The integrated oil companies are the largest and most defensive energy investments because their commodity exposure is balanced by other businesses, including refining and chemicals, that tend to benefit from lower energy prices. But sharply lower oil prices are overwhelming other factors.
That has served to push dividend yields to levels rarely seen relative to the overall market.
ExxonMobil yields 3.7%; Chevron, 5%; Royal Dutch Shell, 6.4%; and BP (BP), 6.7%. The S&P 500 yields just 2%.
Dividends paid by the majors could be vulnerable to reductions -- with the probable exception of industry leader ExxonMobil -- if current energy prices persist. The integrated companies aren’t currently generating sufficient free cash flow to support them.
Barron’s has written frequently about commodities and energy stocks in the past nine months. We had a well-timed article early this year (“Big Oil Stocks Are Still Too Pricey,” Feb. 16), when the integrated stocks were 10% to 30% above current levels, but we were wrong with a bullish article on commodity exchange-traded funds last fall (“Commodities: Buy When the World Is Selling,” Nov. 3) and a bullish cover story last winter (“Five Oil Stocks to Buy Now,” Dec. 22).
THERE ARE MULTIPLE WAYS to play energy and other commodities (see tables below). They include the major energy stocks; U.S. exploration specialists like Anadarko Petroleum (APC) and EOG Resources (EOG); Canadian oil sands producers such as Suncor Energy (SU); diversified global miners like BHP Billiton (BHP); and now-hated gold miners such as Barrick Gold (ABX), Newmont Mining (NEM), and Goldcorp (GG).
Investors also can buy ETFs tied to equity and commodity indexes. There’s the Energy Select Sector SPDR  (XLE), which owns the energy stocks in the S&P 500 index, and the Market Vectors Gold Miners ETF (GDX), which holds the leading gold producers. Open-end equity funds include Vanguard Energy (VGELX), run mostly by Wellington Management, and Van Eck Global Hard Assets (GHAAX). There also are resource-oriented equity closed-end funds like Adams Natural Resources (PEO) and BlackRock Resources & Commodities Strategy Trust (BCX), which trade at double-digit discounts to their net asset value.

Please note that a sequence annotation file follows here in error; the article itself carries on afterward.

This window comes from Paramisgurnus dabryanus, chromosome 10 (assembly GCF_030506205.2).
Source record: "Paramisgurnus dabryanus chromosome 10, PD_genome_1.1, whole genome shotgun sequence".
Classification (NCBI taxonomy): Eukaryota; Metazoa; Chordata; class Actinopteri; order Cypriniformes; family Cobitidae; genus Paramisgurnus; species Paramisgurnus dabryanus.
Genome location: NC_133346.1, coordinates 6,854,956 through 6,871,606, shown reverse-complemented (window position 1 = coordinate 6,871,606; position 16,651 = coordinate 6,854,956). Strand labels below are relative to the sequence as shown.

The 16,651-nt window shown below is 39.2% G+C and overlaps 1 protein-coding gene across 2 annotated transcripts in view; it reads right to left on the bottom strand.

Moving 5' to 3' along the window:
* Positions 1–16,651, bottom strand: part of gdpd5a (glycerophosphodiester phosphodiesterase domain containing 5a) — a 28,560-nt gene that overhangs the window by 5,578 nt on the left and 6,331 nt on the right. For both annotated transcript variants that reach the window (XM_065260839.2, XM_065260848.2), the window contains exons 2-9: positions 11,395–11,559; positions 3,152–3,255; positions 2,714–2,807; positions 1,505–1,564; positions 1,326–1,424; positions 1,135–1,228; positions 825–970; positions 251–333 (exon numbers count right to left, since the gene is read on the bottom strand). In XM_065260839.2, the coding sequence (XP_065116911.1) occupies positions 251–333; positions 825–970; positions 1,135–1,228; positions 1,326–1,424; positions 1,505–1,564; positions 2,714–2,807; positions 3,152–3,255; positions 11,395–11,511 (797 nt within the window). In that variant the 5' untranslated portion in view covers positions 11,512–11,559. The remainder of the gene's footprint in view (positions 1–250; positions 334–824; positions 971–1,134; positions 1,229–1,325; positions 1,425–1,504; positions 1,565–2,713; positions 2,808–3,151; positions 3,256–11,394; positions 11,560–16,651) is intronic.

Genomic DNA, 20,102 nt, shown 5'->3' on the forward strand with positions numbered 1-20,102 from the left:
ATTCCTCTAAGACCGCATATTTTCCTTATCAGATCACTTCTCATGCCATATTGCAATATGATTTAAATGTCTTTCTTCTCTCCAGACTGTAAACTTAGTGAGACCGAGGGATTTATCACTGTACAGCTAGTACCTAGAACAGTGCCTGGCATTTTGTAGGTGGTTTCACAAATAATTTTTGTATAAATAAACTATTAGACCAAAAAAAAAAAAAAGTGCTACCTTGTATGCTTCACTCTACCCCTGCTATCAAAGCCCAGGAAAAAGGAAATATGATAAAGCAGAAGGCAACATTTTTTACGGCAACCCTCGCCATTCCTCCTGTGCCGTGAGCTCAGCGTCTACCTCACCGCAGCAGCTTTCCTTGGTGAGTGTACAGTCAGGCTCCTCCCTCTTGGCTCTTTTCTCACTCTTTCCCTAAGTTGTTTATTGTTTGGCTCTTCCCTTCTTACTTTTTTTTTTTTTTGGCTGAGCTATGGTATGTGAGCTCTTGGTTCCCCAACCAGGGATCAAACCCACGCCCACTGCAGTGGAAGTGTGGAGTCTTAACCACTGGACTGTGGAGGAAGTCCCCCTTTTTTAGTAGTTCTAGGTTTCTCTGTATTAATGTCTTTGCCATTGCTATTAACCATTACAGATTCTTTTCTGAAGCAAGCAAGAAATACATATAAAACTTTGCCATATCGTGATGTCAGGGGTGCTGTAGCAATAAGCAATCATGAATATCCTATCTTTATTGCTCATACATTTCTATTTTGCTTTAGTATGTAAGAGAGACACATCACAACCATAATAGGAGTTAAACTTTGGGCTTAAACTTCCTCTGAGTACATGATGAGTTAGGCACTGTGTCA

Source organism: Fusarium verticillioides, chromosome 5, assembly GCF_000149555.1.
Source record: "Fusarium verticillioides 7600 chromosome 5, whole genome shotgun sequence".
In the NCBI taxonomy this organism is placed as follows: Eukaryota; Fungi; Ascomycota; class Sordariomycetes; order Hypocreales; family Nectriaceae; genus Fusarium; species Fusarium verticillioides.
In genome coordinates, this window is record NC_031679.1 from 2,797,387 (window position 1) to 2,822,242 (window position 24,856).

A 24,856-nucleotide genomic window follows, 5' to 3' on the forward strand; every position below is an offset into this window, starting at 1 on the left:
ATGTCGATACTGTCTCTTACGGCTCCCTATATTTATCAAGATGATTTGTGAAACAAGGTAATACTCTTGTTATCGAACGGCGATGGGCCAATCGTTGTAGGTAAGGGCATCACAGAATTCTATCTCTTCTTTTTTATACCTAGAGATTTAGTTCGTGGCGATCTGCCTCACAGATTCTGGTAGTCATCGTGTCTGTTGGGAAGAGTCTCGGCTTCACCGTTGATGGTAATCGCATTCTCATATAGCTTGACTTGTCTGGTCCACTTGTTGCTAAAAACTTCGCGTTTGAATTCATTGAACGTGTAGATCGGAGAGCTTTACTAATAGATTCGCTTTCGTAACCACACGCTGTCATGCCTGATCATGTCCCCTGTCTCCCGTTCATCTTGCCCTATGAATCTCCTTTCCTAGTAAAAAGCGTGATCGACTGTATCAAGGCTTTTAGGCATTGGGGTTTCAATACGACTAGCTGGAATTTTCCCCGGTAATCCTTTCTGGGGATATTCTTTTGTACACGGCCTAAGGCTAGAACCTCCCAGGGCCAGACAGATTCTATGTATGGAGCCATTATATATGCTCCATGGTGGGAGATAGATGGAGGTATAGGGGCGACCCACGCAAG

The largest ETF in the group is the SPDR Gold Trust and the weak gold price. The PowerShares DB Commodity Index fund (DBC) is one of several ETFs keyed off commodity indexes. The energy-heavy PowerShares ETF is off 16% this year, to $15, and is at its lowest price since its inception in 2006. Investors who want direct exposure to energy can buy the U.S. Oil fund (USO), which has fallen 27% this year, to $15, or U.S. Natural Gas fund (UNG), now around $13.
THE BULL CASE on the integrated companies is that they’re now investing heavily in long-lived projects, such as gigantic liquefied natural-gas facilities, which will have useful lives of 20 years or more. That capital, now unproductive, is weighing on returns but ultimately will yield paybacks despite weakness in oil and global LNG, which usually is linked to oil prices.
“The oil majors have between 30% and 40% of the capital on their balance sheets tied up in projects that aren’t producing revenues,” says Matthew Quigley, an analyst with Pzena Investment Management in New York. “When these projects start up in the next three years, we expect them to be accretive to cash flow and return on capital independent of the energy price.”
Pzena holds Exxon, BP, and Royal Dutch. “Exxon stands to benefit from a prolonged oil-price decline because of its relatively unleveraged balance sheet and its ability to acquire attractive assets at a discount,” he says. Pzena’s firm called Royal Dutch a “compelling investment opportunity” in a recent report, noting it is “poised for a surge in cash flow and improved returns as a recent wave of capital spending comes on-line.”
Chevron isn’t covering its dividend from free cash. Reflecting this, it passed on a dividend increase earlier this year and has eliminated its stock-buyback program.
Morgan Stanley analyst Evan Calio, who has argued that the major oil companies need to change their business models to address falling production and rein in capital expenditures, projects that Chevron won’t come close to covering its dividend in 2016, based on an assumption of $60 Brent crude, the international benchmark.
Chevron shares, however, may be near a bottom. They yield 5%, and the company still is projecting a 20% rise in energy output by 2017 as new projects come on-stream. Management also sees moderating capital expenditures. All this should ease pressure on the dividend.